The Astoria Train Depot has finished its journey from being a decommissioned train depot to the Barbey Maritime Center for the Columbia River Maritime Museum. The dedication took place on Jan. 25th, where public officials, the Barbey family, the CRMM Board, and the public were able to see the finished building.
The waiting rooms have been restored to their original splendor and the light pours in through the large curved windows. The Women’s Waiting Room is being used for meeting and conferences. The Men’s Waiting Room has become an exhibit/work space for traditional boat building crafts. The first such exhibit to arrive was the copper nail machine and the Museum has become the sole source of these nails worldwide. The Waiting Rooms are a tad smaller on the inside, since the exterior walls were furred out to allow the installation of steel frames and insulation. … Read More »
The entry canopy structures are completed. The metal roofing and the gutter between the roof and the building are the next steps. On the west side, the building sign is installed. The building is named the Barbey Maritime Center following a generous donation to the Museum by the Barbey family that have a strong history both with maritime activities on Columbia as well as Astoria.
The interior trim is being installed and painted. The building has plenty of natural light streaming into the spaces. So much so, that I finally have to backtrack a bit on the comments I have made in the past about the original design. I had questioned why the architect had done a building with a flat roof and no overhangs. While I still question the lack of protection at the doors, I realize now that the intent … Read More »
The Cool Hunter website has some beautiful photos of modern additions and insertions of new buildings and elements into old historic buildings. In all of them, the new is juxtaposed to the old rather than trying to restore the building to an original state, or reuse a traditional or classical architectural vocabulary. This approach is actually supported in the Secretary of Interior standards, where new additions are suppose to be “of the their time” and not give an appearance that they were original when they are not.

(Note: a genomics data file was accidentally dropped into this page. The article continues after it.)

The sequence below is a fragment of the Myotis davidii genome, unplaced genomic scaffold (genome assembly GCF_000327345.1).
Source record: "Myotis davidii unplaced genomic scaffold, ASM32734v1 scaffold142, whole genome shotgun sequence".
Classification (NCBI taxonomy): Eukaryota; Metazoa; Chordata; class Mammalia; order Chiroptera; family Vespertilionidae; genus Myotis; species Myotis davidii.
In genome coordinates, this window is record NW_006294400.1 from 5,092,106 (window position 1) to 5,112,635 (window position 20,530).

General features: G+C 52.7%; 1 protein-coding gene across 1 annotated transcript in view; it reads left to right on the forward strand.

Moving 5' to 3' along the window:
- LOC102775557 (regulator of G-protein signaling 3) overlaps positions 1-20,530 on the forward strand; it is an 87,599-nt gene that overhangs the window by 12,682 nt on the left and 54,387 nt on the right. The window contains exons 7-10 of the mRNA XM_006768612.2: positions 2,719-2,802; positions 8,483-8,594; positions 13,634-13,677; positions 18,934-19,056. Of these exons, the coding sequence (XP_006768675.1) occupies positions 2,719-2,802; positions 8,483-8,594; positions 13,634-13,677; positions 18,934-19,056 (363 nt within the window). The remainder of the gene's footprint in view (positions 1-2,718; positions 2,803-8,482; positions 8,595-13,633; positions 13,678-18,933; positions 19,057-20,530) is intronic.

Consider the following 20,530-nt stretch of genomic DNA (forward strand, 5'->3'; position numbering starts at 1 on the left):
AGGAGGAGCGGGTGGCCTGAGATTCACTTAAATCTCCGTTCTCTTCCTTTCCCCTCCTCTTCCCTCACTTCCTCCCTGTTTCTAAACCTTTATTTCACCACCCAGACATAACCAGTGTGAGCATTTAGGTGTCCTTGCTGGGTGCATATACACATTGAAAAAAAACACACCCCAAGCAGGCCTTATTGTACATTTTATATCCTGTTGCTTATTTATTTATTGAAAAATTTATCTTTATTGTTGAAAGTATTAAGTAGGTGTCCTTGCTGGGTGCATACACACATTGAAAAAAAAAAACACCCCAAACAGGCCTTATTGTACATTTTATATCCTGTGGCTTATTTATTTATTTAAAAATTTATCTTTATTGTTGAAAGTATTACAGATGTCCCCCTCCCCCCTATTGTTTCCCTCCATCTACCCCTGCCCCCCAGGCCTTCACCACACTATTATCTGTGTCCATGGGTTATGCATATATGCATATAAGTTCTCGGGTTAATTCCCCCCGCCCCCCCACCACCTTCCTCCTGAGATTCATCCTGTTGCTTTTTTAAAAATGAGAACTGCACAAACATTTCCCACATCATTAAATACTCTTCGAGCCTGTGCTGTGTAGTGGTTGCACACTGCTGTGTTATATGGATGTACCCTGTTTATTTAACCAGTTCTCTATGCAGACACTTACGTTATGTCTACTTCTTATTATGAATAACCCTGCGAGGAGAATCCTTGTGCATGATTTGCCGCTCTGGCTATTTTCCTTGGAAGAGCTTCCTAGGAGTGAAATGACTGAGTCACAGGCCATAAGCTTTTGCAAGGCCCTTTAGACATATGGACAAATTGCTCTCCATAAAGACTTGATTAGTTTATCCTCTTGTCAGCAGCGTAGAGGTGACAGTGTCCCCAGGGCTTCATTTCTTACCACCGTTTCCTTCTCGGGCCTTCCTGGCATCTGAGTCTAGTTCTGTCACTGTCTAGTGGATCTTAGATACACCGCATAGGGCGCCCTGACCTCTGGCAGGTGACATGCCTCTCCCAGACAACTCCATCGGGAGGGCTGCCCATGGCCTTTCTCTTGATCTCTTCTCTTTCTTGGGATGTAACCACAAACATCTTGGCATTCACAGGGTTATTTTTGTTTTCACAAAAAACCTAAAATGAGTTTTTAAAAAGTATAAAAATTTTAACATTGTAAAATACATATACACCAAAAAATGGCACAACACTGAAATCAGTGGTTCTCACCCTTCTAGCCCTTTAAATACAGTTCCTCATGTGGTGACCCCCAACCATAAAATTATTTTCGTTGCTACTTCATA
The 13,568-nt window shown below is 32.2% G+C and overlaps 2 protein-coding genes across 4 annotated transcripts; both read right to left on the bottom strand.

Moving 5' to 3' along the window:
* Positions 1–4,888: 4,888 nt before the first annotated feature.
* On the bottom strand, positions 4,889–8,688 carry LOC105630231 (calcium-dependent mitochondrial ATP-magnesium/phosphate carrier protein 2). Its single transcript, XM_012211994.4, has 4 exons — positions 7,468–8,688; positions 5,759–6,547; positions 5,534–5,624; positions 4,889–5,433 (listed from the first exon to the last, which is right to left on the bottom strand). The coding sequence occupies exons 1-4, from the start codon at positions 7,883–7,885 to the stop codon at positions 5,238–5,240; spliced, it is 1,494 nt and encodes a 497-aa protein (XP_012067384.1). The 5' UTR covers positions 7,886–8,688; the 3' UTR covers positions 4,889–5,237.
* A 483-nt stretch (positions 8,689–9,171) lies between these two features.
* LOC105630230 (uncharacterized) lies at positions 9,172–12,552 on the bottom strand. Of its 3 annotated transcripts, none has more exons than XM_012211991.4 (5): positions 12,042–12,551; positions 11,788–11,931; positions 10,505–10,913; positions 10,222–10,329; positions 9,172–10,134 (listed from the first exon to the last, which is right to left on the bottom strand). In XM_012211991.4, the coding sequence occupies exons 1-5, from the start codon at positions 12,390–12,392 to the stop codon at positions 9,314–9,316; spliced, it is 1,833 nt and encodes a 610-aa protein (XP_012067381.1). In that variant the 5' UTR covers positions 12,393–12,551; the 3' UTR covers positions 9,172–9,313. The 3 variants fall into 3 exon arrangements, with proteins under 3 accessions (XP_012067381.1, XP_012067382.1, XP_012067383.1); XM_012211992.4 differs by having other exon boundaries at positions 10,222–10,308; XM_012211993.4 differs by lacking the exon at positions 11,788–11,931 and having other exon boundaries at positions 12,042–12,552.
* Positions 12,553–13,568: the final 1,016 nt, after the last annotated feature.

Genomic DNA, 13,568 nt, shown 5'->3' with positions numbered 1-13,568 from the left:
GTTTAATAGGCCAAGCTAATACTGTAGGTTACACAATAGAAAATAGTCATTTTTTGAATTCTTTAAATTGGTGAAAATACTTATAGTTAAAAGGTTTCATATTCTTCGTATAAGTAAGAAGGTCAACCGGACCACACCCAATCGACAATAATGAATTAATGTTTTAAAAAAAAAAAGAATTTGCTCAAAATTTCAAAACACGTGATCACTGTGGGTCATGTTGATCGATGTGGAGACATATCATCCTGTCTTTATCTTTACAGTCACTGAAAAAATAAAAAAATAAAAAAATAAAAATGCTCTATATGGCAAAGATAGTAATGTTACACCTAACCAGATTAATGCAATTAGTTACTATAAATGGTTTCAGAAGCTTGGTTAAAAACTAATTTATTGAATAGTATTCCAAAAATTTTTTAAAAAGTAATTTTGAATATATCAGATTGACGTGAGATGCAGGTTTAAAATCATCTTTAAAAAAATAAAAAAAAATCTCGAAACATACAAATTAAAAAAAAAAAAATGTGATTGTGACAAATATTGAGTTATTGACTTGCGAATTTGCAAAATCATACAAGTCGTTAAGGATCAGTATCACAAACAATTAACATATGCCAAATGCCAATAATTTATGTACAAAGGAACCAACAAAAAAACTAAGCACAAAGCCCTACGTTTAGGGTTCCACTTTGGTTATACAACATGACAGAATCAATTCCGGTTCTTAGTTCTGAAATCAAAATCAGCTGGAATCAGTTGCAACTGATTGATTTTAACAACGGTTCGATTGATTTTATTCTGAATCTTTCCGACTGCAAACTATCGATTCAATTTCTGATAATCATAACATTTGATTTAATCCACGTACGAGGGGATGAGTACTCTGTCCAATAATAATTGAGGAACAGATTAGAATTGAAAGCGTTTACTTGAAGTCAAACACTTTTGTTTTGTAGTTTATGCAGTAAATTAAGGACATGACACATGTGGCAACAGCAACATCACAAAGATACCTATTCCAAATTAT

This is the approach I took with adding the entry canopies to the Depot project in Astoria. Taking a cue from the recent addition of the Columbia River Maritime Museums, I used the curved roof form, wood roof structure, and galvanized metal posts to create the entries. This approach … Read More »
The citizens of Portland voted overwhelmingly to pass a bond measure that upgrades a number of Portland schools. It pays for some basic seismic upgrades on a 26 schools and completely modernizes three high schools and one grade school. It is a first step to the modernization of all Portland’s schools, which at the end will be safer, will meet the education needs of today, and will cost less money to operate and maintain. The energy savings alone will help make these schools more sustainable. The school district has also balanced out the safety and energy needs with maintaining the historic fabric that makes many of these schools beloved landmarks.
Out at the coast, the Seaside School District is embarking on a program to rebuild all of the schools to meet the highest seismic standards to insure they will not only … Read More »